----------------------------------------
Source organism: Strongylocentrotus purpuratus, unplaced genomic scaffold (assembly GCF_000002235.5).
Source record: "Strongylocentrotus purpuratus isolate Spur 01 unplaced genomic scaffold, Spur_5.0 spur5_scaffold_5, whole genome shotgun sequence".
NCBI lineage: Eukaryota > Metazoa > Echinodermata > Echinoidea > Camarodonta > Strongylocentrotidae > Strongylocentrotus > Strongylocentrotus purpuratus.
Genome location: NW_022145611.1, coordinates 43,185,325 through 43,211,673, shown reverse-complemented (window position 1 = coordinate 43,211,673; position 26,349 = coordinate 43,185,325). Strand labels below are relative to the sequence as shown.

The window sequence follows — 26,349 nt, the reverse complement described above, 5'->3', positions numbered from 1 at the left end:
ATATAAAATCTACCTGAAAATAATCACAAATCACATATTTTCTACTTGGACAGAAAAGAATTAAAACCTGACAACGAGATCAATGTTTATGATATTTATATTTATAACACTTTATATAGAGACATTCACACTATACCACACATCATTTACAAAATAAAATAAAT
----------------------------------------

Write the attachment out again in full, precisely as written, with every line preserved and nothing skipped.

Source organism: Strongylocentrotus purpuratus, unplaced genomic scaffold (assembly GCF_000002235.5).
Source record: "Strongylocentrotus purpuratus isolate Spur 01 unplaced genomic scaffold, Spur_5.0 spur5_scaffold_5, whole genome shotgun sequence".
NCBI lineage: Eukaryota > Metazoa > Echinodermata > Echinoidea > Camarodonta > Strongylocentrotidae > Strongylocentrotus > Strongylocentrotus purpuratus.
Genome location: NW_022145611.1, coordinates 43,185,325 through 43,211,673, shown reverse-complemented (window position 1 = coordinate 43,211,673; position 26,349 = coordinate 43,185,325). Strand labels below are relative to the sequence as shown.

The window sequence follows — 26,349 nt, the reverse complement described above, 5'->3', positions numbered from 1 at the left end:
ATATAAAATCTACCTGAAAATAATCACAAATCACATATTTTCTACTTGGACAGAAAAGAATTAAAACCTGACAACGAGATCAATGTTTATGATATTTATATTTATAACACTTTATATAGAGACATTCACACTATACCACACATCATTTACAAAATAAAATAAAT